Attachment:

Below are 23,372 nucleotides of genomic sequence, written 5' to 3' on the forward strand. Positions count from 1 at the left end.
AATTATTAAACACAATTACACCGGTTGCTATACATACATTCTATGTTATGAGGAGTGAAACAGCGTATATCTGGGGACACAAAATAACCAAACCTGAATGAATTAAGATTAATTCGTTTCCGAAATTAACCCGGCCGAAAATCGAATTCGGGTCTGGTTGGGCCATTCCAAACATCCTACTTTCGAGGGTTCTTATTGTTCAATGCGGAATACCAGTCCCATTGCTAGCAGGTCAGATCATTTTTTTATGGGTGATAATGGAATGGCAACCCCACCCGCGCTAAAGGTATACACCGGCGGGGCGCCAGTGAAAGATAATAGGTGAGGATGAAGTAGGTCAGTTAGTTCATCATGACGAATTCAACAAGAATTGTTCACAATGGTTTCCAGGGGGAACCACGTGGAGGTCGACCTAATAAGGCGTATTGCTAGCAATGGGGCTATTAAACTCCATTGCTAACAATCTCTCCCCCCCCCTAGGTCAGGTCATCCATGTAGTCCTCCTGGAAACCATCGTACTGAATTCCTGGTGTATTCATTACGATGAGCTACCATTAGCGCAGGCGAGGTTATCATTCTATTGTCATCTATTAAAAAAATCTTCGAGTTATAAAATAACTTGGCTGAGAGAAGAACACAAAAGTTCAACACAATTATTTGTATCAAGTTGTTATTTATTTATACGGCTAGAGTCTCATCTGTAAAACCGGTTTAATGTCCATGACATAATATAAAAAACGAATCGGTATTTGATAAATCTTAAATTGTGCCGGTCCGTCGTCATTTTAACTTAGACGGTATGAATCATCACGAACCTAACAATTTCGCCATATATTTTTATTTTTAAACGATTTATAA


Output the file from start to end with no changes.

Below are 23,372 nucleotides of genomic sequence, written 5' to 3' on the forward strand. Positions count from 1 at the left end.
AATTATTAAACACAATTACACCGGTTGCTATACATACATTCTATGTTATGAGGAGTGAAACAGCGTATATCTGGGGACACAAAATAACCAAACCTGAATGAATTAAGATTAATTCGTTTCCGAAATTAACCCGGCCGAAAATCGAATTCGGGTCTGGTTGGGCCATTCCAAACATCCTACTTTCGAGGGTTCTTATTGTTCAATGCGGAATACCAGTCCCATTGCTAGCAGGTCAGATCATTTTTTTATGGGTGATAATGGAATGGCAACCCCACCCGCGCTAAAGGTATACACCGGCGGGGCGCCAGTGAAAGATAATAGGTGAGGATGAAGTAGGTCAGTTAGTTCATCATGACGAATTCAACAAGAATTGTTCACAATGGTTTCCAGGGGGAACCACGTGGAGGTCGACCTAATAAGGCGTATTGCTAGCAATGGGGCTATTAAACTCCATTGCTAACAATCTCTCCCCCCCCCTAGGTCAGGTCATCCATGTAGTCCTCCTGGAAACCATCGTACTGAATTCCTGGTGTATTCATTACGATGAGCTACCATTAGCGCAGGCGAGGTTATCATTCTATTGTCATCTATTAAAAAAATCTTCGAGTTATAAAATAACTTGGCTGAGAGAAGAACACAAAAGTTCAACACAATTATTTGTATCAAGTTGTTATTTATTTATACGGCTAGAGTCTCATCTGTAAAACCGGTTTAATGTCCATGACATAATATAAAAAACGAATCGGTATTTGATAAATCTTAAATTGTGCCGGTCCGTCGTCATTTTAACTTAGACGGTATGAATCATCACGAACCTAACAATTTCGCCATATATTTTTATTTTTAAACGATTTATAA